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Six Tropical Systems Swirl Around Two Oceans

September 14, 2020

September 14, 2020

Satellite image showing six active tropical systems

On the morning of September 14, 2020, NOAA’s GOES-East satellite spied six active tropical systems spanning the Atlantic and Pacific Oceans. According to the National Hurricane Center, there were 5 named storms—Paulette, Rene, Sally, Teddy, and Vicky—in the Atlantic. In the eastern Pacific, Karina is churning up the waters. This is the first time since 1971 that there have been five named storms, all at once, in the Atlantic Basin.

The major difference between tropical storms, tropical depressions, and hurricanes circle around sustained wind speed. According to the National Weather Service , a tropical depression’s winds max out at 38 mph; a tropical storm, however, has wind speeds ranging from 39-73 mph. A system becomes a hurricane, and therefore eligible for a rating on the Saffir-Simpson Hurricane Wind Scale , when it reaches 74 mph. The Atlantic Hurricane Season officially runs from Jun 1 through Nov. 30. However, tropical activity typically intensifies in August, peaks during the month of September, and winds down by early November.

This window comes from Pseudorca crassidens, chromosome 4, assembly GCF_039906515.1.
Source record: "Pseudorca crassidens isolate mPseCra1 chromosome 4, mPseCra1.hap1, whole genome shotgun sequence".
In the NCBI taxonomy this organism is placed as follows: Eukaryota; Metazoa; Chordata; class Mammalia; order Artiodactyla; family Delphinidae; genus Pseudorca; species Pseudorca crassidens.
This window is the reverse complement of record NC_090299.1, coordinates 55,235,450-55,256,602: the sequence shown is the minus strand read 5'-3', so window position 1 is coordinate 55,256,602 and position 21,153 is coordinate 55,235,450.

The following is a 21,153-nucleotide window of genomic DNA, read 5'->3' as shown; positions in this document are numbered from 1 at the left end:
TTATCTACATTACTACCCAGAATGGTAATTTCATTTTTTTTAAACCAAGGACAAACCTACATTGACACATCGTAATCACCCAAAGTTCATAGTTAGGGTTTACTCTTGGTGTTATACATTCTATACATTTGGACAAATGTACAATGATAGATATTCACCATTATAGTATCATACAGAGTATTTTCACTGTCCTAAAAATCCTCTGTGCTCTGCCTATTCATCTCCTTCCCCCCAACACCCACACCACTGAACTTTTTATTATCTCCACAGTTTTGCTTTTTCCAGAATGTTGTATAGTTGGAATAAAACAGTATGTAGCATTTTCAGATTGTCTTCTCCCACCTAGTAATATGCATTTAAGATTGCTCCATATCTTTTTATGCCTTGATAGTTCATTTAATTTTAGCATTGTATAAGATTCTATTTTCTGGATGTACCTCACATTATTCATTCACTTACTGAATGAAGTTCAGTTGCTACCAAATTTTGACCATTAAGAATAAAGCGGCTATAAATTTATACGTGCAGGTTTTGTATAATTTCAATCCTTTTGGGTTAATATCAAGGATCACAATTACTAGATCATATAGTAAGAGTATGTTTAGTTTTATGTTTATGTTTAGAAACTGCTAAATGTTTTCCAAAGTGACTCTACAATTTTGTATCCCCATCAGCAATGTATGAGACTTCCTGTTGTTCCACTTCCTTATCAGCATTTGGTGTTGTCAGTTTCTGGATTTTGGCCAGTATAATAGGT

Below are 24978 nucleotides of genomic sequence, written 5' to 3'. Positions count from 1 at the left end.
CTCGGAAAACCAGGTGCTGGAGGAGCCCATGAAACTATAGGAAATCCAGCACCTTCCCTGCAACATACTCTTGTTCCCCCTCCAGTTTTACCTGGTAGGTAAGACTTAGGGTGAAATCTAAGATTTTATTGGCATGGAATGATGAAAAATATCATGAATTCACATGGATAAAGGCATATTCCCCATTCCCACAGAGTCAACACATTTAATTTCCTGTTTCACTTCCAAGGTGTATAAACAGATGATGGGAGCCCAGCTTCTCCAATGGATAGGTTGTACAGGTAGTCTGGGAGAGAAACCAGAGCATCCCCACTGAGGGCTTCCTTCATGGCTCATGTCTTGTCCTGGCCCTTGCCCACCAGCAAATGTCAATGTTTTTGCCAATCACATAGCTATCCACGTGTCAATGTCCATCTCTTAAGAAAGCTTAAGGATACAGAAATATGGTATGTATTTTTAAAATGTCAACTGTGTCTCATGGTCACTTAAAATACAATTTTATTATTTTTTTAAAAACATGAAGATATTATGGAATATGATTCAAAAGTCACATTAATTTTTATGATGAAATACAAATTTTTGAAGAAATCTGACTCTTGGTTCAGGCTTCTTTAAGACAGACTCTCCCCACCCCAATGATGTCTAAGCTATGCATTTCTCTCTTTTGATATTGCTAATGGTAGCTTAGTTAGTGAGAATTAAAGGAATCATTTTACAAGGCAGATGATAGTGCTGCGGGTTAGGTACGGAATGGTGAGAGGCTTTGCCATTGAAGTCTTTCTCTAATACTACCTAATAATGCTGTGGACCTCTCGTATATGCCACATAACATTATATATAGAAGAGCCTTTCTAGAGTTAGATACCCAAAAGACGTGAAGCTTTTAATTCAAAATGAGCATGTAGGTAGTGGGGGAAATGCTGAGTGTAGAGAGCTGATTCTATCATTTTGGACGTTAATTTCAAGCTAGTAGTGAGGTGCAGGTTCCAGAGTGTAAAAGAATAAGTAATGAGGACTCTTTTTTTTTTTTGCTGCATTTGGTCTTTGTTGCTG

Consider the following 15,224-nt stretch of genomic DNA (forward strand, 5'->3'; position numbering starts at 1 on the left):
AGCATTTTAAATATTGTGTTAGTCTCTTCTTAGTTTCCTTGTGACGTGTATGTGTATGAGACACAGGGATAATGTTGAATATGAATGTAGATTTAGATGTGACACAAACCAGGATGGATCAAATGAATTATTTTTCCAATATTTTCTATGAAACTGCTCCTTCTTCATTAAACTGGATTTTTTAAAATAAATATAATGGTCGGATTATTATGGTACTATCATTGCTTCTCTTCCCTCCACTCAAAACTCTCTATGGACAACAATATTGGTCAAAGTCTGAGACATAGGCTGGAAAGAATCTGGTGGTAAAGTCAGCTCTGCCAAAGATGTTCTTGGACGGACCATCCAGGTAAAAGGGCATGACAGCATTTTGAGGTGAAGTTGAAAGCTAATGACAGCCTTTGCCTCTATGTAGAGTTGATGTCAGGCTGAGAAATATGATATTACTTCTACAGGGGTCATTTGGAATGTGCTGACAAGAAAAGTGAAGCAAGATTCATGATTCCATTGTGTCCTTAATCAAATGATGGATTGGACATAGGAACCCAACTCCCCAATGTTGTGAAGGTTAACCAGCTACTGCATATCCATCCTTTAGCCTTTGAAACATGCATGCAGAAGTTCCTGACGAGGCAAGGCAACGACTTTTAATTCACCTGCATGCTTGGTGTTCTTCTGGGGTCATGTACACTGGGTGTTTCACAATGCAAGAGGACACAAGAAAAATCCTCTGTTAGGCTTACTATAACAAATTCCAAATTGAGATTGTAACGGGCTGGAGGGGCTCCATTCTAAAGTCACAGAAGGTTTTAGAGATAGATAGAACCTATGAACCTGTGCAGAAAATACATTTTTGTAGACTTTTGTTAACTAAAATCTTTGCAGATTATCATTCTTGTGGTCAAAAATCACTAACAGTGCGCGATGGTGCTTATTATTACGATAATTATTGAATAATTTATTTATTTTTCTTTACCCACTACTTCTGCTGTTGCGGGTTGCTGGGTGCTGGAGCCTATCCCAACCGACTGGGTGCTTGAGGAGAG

GOES-East, which has a superior view from more than 22,000 miles above, can assist forecasters with visualizing and predicting storm trajectory, speed, and strength over time. The GeoColor product, according to this guide , “provides as close an approximation to daytime True Color imagery as is possible, [and] allows for intuitive interpretation of meteorological and surface-based features.” In other words, people from all over the world, with varying degrees of technological access, can review and interpret weather data much easier with this more naturalistic view of our planet from above.

The GOES-East geostationary satellite, also known as GOES-16, keeps watch over most of North America, including the continental United States and Mexico, as well as Central and South America, the Caribbean, and the Atlantic Ocean to the west coast of Africa. The satellite's high-resolution imagery provides optimal viewing of severe weather events, including thunderstorms, tropical storms, and hurricanes.